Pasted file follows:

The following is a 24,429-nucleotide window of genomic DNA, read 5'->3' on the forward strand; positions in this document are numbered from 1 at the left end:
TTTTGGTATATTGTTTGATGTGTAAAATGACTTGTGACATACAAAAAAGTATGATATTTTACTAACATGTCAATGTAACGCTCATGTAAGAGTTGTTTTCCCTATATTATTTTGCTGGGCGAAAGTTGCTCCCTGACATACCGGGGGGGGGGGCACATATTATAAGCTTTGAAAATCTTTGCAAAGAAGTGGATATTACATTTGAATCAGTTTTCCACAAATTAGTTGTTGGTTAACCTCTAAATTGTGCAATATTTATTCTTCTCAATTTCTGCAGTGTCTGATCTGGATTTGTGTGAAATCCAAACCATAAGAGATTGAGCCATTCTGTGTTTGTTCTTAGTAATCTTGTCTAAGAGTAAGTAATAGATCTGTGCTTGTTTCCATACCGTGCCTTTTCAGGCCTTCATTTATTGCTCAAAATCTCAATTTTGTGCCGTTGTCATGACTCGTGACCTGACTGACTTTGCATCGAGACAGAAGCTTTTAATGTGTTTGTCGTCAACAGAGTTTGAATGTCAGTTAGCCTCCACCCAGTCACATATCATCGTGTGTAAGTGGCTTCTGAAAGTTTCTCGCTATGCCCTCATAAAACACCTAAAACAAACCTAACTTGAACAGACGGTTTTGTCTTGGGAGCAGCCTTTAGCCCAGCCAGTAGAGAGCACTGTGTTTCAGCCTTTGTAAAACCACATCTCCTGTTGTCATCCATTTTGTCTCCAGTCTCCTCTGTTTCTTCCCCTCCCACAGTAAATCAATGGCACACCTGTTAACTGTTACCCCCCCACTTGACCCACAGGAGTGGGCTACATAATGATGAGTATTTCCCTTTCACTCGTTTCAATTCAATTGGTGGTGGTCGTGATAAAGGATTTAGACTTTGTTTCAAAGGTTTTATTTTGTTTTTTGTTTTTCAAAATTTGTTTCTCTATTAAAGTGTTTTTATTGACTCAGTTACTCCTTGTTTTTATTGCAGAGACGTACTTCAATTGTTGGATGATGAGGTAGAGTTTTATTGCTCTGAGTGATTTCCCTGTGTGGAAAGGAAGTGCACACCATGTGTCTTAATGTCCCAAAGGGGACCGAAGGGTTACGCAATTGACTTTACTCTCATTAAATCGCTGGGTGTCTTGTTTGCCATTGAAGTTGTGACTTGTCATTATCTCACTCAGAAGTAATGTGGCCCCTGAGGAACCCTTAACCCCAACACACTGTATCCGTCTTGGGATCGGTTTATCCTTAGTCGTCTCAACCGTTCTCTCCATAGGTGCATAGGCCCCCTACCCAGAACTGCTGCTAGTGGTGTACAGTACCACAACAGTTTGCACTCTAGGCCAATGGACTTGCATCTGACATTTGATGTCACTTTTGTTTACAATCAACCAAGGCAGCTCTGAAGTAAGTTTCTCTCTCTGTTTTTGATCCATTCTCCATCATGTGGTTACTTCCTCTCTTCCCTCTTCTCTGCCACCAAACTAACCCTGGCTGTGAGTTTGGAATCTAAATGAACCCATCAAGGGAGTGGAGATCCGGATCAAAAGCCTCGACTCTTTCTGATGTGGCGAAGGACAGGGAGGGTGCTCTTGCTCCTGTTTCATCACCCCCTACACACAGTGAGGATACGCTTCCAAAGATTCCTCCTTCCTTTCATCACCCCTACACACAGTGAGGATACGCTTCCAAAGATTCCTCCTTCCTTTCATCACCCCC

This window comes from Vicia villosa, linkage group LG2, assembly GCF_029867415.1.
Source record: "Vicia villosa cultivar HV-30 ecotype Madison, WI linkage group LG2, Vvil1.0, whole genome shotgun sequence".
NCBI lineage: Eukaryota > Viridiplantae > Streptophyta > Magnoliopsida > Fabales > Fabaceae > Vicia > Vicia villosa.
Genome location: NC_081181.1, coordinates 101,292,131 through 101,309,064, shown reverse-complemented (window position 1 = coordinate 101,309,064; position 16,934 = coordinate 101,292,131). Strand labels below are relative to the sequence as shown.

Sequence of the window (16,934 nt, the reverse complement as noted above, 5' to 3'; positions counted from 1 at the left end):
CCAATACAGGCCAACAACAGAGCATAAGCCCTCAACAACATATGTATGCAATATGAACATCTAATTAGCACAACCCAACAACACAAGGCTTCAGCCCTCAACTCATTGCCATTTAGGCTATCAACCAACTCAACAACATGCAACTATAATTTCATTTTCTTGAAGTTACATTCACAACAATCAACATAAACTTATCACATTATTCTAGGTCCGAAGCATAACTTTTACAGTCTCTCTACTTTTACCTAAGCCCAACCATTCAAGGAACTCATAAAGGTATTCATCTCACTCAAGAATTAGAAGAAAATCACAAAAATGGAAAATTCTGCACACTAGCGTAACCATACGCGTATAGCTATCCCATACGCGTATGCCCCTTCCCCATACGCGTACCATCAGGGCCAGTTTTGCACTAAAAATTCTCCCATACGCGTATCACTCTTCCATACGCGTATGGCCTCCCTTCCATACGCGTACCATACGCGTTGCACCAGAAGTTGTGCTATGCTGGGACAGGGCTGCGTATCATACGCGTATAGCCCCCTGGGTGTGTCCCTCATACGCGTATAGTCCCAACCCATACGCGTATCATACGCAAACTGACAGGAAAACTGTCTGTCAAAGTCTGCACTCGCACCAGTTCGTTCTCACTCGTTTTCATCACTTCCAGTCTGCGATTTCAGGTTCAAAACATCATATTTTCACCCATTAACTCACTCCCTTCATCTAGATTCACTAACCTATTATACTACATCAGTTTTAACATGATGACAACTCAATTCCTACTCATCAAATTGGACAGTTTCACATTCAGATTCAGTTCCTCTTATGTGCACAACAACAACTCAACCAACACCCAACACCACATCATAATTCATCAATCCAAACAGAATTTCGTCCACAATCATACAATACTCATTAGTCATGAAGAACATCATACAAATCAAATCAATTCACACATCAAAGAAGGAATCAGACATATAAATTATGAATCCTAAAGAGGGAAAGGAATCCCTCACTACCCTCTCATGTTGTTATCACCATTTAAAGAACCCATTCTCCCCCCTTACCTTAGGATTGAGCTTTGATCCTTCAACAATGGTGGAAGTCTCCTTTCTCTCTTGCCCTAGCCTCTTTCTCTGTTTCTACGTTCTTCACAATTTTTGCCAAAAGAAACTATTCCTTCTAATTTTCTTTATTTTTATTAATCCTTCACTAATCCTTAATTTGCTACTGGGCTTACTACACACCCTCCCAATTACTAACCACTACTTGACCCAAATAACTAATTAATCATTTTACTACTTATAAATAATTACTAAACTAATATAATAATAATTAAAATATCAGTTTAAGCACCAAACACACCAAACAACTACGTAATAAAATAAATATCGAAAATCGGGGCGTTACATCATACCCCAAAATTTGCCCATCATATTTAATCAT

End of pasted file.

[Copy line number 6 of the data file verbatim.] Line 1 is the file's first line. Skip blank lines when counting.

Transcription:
Genome location: NC_081181.1, coordinates 101,292,131 through 101,309,064, shown reverse-complemented (window position 1 = coordinate 101,309,064; position 16,934 = coordinate 101,292,131). Strand labels below are relative to the sequence as shown.